Apple pointing iPhone OS instability finger at jailbreaking

  • July 31, 2009 8:30 am

Apple’s stance on jailbreaking is nothing new. They hate it. They want it written into law as illegal (stupid). Many people who have a love for the devices potential are often left wanting more when Apple goes on and does truly stupid things….like banning GV apps. Because of the constant tug and pull of power that seems to go on between AT&T, Apple, and the iPhone end user, many users take matters into their own hands by jailbreaking their devices. It truly is one of the best things you could ever do for your iPhone. While it can cause some instability issues and other speed hiccups, those problems are most often caused by a bad app, not a problem with the jailbreak code. Still, Apple as of late has been relentless, pushing the issue that jailbreaking causes everything from system instability issues to supporting terrorism. (Don’t even get me started on that one.) A new support document published by Apple reveals just how misguided their view really is. The former claim, that jailbreaking causes system incompatibilities and speed problems within the OS, is nothing that anyone is denying. There are problems occasionally that require you to re-jailbreak. Again, most times redoing it will fix any outstanding issues. People who jailbreak are tech savvy enough to know the inherent risks and complications that can arise when tinkering with such a complicated devices’ code and inner workings. Still, that doesn’t give Apple’s claim any real credibility in regards to the real motives behind their claim.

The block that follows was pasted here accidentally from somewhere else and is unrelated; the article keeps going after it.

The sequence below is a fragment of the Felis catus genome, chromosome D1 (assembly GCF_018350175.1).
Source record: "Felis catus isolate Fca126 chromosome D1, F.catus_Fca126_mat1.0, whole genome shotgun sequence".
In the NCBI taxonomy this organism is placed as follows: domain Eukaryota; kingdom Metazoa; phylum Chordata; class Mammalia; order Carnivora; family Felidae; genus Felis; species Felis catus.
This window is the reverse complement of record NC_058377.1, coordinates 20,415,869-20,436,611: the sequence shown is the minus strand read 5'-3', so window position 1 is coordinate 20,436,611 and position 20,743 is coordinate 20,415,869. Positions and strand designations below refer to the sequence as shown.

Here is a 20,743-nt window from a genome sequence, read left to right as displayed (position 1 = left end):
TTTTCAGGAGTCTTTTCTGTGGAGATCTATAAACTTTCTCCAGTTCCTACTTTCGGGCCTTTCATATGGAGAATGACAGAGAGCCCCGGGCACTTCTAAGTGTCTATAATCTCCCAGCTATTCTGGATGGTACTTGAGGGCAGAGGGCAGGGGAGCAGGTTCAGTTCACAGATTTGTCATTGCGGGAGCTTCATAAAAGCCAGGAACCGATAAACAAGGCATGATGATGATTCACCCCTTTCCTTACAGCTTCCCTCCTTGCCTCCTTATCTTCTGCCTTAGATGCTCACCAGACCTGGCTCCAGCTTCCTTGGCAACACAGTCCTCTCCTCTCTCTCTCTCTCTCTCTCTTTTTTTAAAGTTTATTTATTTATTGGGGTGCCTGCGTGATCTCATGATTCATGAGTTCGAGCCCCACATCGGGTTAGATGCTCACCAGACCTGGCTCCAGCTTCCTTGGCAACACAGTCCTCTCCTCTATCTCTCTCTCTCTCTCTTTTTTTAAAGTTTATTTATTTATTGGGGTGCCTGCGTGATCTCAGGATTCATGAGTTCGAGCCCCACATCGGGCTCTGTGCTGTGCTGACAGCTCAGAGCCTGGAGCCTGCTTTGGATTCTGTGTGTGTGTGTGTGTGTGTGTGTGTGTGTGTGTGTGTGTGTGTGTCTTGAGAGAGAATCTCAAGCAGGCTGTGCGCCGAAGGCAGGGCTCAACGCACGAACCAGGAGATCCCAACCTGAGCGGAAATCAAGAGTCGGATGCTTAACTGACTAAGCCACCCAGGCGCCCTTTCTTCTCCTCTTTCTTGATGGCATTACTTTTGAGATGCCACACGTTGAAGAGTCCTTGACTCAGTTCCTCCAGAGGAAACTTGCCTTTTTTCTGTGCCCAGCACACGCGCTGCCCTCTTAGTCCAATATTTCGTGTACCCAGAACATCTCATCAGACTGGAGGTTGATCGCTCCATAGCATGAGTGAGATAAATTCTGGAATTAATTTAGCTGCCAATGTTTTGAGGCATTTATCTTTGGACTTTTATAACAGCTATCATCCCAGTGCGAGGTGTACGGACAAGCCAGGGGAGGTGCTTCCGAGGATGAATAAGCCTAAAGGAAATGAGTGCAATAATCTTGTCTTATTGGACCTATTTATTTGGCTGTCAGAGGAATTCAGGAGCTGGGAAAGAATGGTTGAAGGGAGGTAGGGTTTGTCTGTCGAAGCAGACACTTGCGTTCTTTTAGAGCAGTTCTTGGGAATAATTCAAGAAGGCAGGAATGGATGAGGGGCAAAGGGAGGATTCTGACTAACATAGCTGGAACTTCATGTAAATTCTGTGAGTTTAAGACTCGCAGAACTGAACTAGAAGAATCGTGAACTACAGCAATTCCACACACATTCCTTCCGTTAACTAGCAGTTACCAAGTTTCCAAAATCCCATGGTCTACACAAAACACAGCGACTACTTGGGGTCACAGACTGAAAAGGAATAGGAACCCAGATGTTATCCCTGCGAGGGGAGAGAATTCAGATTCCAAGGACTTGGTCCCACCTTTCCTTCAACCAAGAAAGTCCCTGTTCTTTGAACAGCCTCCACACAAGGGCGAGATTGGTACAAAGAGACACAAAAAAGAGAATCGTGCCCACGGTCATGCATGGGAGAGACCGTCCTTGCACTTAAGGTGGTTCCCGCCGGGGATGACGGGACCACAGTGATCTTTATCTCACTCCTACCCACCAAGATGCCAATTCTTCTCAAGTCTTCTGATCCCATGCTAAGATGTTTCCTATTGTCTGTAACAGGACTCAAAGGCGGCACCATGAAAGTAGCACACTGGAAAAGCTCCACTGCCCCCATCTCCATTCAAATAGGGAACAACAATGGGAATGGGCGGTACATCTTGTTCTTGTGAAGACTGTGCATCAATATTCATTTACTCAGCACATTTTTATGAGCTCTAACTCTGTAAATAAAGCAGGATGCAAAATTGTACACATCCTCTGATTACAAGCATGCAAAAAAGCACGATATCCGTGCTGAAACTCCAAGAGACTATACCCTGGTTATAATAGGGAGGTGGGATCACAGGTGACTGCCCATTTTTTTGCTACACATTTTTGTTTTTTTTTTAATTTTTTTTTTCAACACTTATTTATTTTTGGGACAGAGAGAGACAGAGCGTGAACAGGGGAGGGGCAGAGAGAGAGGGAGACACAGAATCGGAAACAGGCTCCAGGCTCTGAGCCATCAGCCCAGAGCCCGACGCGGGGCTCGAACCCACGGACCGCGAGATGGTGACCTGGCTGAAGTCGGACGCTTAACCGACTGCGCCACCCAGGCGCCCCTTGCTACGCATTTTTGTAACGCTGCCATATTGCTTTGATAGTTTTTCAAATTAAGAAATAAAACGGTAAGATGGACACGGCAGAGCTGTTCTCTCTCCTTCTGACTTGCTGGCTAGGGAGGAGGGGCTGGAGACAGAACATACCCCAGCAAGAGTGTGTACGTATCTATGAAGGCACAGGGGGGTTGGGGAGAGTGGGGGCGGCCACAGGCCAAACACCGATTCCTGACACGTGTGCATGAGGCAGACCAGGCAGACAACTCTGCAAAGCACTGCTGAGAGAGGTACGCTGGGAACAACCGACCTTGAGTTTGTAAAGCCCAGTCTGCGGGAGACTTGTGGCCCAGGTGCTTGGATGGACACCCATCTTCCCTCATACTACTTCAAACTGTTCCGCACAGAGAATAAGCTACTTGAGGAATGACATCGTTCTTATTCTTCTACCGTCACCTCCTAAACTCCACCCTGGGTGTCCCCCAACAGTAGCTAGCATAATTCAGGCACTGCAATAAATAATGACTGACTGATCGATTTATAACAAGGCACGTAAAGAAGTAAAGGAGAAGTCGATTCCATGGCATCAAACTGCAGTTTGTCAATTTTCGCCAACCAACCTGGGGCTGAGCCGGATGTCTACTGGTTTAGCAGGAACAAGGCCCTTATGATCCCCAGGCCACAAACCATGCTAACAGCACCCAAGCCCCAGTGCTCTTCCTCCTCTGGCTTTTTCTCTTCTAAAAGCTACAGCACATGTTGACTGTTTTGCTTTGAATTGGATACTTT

Jailbreaking allows users to install unapproved apps that Apple doesn’t see a dime for. Apple loves money, just like any business. But it’s the way Apple is going about their business that is angering many customers. If you really think about it, the laws and regulations Apple imposes and is trying to impose reveal pretty clearly that our iPhones are not really “ours”. We are merely renting them. Such is a sad revelation but again nothing new. The advanced OS and plethora of apps has so far kept even major issues such as the GV ban, lack of background processes, and numerous other problems from affecting sales growth and volume.

If you really look at the situation that is unfolding and think of all the ways Apple could persuade people not to jailbreak, the most obvious and consumer friendly option is clear: open up the device. Now I’m not saying open it so it syncs with all kinds of software programs or to allow app downloads outside of the store (though that would be nice), I’m merely asking for the App Store approval process to either get a major overhaul or be completely disbanded. Instead, just let developers post apps directly to the apps store and have a different “app store team” in the background that merely removes questionable/offending apps such as “Baby Shaker” that appeared and was removed some months ago.

Further claims by Apple are that jailbreaking hurts everyone. Somehow it causes everyone’s iPhones to run poorly, can crash cell towers (slightly more believable), and is bad for customers. While anyone with half a brain cell can see through there smokescreen of lies, politicians aren’t usually the most technologically competent often resulting in stupid tech laws that are completely out of touch with reality.

If Apple really is worried about system stability, they need to stop pointing so many fingers outside and take a good hard look in the mirror. Don’t get me wrong, I think the iPhone OS is pretty much at the top of the heap with only one or two other competitors whom I would consider close (Android and webOS after it matures a tad more) when talking about things such as stability and features. But blaming people on the outside for problems that are occuring within seems pretty naive and ignorant if you ask me. But Apple will be Apple. Love them or hate them they make some awesome gadgets. It’s just their policies and practices that can alienate people. How much cold shoulder can you eat before you get full and want to leave?

Source: iLounge



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Author: Mike Norris

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Gadget lover, smartphone collector, and beer connoisseur. I've been writing about gadgets for three years now and loving every minute of it. Outside of the digital landscape, I enjoy being active outdoors. I'm always up for a good conversation, so feel free to drop me a line!